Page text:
Rolls-Royce has repeatedly said that going electric will fit the brand more than any other in the world for a couple of simple reasons. Customers of the Goodwood-based manufacturer are used to being chauffeured around in complete silence and without noticing any vibrations from the engine and thus, going electric would absolutely fit the bill once more. However, the CEO of the company also said that this move won’t happen until the technology is mature enough to ensure a flawless experience. Could we already be there?

The company issued a press release announcing that on Wednesday, the world will see a glimpse of their plans in this regard. Could that be an electric model? All signs point to one answer: Yes. However, we’re still going to have to wait and see exactly what Rolls-Royce has planned for its customers. Nevertheless, the occasion allowed the company to simply bring up some less known things about its past and how it was always linked in one way or another to electric vehicles.

“In April 1900, our founding forefather, Charles Rolls, made a prescient prophecy about automotive electrification. Move forward over 120 years to when I made a public promise, on the record, that we would bring the first fully electric Rolls‑Royce to market within the current decade. And, right now, our company is embarking on an historic undertaking to create the first, super-luxury car of its type. This will happen sooner than many thought possible, through the incredible skills, expertise, vision and dedication of our engineers, designers and specialists at the Home of Rolls-Royce,” said CEO Torsten Müller-Ötvös.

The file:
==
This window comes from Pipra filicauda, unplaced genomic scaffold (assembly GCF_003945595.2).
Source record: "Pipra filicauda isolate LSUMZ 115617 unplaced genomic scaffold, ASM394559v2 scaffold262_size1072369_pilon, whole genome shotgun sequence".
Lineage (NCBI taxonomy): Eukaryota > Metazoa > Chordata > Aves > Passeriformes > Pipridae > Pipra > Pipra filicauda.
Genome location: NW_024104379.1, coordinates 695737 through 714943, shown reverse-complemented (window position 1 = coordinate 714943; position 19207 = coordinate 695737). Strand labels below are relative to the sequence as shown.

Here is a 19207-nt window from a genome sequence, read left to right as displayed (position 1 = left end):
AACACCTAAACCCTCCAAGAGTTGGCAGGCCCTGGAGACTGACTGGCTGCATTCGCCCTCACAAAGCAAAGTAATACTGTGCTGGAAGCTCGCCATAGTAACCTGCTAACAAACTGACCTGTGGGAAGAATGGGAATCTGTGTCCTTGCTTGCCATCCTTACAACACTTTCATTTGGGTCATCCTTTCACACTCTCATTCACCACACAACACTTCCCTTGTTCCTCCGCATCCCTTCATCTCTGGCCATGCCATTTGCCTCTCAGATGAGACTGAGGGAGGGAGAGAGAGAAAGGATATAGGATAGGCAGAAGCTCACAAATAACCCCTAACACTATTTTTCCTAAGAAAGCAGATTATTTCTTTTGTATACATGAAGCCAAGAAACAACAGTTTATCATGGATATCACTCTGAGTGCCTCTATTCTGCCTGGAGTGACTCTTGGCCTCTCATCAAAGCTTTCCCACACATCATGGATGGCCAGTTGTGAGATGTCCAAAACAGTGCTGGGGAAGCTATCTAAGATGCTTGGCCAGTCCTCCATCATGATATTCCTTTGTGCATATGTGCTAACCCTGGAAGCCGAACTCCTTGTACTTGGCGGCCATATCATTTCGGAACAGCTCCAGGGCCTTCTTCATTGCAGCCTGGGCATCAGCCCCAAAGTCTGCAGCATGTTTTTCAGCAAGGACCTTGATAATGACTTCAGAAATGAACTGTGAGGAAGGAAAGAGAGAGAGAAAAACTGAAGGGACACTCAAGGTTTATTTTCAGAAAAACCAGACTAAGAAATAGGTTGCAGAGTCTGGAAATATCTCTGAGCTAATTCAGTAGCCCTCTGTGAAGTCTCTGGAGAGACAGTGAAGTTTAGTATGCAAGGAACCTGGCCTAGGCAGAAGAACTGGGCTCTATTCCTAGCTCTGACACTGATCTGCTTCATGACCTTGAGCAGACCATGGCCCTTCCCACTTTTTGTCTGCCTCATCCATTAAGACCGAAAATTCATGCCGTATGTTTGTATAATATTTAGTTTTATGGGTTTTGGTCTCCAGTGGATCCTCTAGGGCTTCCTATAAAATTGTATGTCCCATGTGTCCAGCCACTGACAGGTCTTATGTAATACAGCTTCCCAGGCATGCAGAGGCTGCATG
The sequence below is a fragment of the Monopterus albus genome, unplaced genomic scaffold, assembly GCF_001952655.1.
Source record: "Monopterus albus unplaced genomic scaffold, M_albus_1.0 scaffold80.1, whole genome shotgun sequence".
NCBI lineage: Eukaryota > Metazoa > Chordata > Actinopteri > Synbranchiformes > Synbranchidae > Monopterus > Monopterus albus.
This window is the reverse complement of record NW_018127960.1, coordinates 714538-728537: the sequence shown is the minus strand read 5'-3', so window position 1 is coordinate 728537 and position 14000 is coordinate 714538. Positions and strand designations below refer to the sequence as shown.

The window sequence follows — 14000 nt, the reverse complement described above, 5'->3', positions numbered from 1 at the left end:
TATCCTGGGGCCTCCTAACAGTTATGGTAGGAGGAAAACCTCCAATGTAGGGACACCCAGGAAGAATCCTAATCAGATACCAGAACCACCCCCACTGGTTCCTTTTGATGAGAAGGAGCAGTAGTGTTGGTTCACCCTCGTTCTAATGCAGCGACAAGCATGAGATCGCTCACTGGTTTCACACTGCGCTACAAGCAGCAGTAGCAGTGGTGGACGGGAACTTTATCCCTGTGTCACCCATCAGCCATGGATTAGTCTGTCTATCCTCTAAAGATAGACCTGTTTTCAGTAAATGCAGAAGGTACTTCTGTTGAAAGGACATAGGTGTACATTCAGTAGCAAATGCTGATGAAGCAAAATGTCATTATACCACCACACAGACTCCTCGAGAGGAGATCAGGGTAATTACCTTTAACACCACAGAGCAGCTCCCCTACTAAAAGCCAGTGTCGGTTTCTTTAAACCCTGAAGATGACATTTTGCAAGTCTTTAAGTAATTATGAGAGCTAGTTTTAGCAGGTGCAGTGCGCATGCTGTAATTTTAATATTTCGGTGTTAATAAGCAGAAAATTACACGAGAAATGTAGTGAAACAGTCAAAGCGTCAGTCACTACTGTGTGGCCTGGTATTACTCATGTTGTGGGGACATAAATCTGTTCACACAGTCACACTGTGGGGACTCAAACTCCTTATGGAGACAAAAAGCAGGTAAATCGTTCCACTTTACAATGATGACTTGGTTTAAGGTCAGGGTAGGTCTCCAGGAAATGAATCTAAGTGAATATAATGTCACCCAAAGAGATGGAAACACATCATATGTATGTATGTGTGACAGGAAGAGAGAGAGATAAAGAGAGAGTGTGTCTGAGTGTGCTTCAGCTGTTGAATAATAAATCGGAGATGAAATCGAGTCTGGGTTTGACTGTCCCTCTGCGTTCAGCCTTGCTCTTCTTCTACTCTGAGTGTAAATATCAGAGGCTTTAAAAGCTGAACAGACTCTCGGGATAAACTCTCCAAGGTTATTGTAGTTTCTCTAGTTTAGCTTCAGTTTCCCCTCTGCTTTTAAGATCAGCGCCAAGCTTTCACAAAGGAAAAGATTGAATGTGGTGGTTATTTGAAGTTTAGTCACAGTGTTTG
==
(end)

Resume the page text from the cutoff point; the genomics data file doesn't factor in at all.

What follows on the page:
In all fairness, the ‘founding fathers’ of Rolls-Royce were both involved in some sort of area related to electricity. For example, Henry Royce was an electrical engineers, something that was rather rare back in the late 1800s. His first company was making electrical appliances, like doorbells, lamps, fuses and switches and he already had some experience in the field, having worked as a Chief Electrician in Liverpool, handling street and theater lighting. In 1902, his company was already making electric motors and was one of the providers of such parts to Pritchett & Gold, a company that was building electric cars among other things.

The other founder of the company started looking deeper into the whole ‘electric car’ business when he bought an American-made electric model dubbed The Columbia Electric Carriage. This was back in 1898. Back then, Charles Rolls declared it the best such model available:

“The electric car is perfectly noiseless and clean. There is no smell or vibration, and they should become very useful when fixed charging stations can be arranged. But for now, I do not anticipate that they will be very serviceable – at least for many years to come.” – Charles Rolls in The Motor-Car Journal, April 1900.